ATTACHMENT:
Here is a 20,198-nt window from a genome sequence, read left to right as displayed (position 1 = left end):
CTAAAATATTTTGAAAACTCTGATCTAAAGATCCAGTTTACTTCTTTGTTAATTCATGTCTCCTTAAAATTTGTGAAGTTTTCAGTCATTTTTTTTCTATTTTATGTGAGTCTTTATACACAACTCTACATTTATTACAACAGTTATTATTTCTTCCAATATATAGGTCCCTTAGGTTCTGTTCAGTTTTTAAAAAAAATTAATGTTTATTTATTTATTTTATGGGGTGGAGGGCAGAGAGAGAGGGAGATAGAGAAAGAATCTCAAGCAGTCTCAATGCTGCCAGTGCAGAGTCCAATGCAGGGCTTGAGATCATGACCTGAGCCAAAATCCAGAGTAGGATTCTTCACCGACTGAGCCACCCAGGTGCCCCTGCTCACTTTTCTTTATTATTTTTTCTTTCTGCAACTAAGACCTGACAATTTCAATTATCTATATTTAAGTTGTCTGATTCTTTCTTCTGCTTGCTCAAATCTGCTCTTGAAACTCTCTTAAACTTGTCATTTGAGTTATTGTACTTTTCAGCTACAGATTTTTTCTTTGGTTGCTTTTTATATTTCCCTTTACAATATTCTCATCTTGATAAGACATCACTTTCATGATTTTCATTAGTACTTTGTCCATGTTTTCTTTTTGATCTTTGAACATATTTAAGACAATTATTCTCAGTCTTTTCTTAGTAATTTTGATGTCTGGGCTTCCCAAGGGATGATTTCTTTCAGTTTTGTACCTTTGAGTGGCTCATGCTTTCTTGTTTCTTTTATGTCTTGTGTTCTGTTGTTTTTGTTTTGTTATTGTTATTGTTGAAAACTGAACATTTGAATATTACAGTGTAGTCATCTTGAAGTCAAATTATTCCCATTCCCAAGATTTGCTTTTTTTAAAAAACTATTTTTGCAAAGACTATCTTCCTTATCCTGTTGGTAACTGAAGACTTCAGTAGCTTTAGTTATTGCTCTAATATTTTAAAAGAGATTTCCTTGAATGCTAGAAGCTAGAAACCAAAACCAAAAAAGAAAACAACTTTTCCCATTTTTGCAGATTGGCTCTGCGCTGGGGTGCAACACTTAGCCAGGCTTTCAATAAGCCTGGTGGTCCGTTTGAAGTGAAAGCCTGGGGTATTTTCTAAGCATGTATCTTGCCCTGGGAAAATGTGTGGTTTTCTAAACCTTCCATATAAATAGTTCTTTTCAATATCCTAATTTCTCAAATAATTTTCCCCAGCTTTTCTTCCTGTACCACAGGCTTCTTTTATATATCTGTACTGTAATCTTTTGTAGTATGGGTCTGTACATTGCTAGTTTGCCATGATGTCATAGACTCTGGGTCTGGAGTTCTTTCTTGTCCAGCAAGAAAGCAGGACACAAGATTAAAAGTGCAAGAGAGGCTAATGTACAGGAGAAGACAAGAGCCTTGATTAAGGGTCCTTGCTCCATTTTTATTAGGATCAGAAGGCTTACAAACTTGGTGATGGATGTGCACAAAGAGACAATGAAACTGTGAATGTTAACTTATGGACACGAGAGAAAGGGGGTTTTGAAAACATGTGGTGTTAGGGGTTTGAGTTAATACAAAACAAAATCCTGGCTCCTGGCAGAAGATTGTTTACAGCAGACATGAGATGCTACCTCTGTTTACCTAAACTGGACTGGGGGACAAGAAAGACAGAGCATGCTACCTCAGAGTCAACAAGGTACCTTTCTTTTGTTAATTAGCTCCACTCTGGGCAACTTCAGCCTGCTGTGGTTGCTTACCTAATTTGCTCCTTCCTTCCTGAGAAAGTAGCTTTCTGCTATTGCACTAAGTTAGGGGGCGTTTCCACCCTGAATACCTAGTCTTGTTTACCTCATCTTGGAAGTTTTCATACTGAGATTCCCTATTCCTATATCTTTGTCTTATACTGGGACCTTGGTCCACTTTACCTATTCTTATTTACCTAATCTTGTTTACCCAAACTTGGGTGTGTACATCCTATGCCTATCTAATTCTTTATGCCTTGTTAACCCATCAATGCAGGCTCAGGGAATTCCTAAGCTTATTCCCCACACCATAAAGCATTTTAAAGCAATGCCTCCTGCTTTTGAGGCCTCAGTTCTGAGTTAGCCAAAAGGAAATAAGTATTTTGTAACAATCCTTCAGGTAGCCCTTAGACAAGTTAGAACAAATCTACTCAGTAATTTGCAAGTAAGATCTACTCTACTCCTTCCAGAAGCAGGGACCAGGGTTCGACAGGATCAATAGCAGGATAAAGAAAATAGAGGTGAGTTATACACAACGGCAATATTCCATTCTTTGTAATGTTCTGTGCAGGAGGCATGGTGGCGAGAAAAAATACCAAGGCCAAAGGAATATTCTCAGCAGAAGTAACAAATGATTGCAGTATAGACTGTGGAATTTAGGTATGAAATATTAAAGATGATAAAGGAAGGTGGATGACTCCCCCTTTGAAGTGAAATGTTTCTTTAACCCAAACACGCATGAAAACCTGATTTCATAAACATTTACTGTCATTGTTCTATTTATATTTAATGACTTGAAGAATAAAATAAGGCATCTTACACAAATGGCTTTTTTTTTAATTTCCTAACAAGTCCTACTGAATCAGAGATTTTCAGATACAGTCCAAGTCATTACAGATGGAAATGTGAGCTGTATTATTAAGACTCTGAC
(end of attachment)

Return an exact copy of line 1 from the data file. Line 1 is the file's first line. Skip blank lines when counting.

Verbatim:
Here is a 20,198-nt window from a genome sequence, read left to right as displayed (position 1 = left end):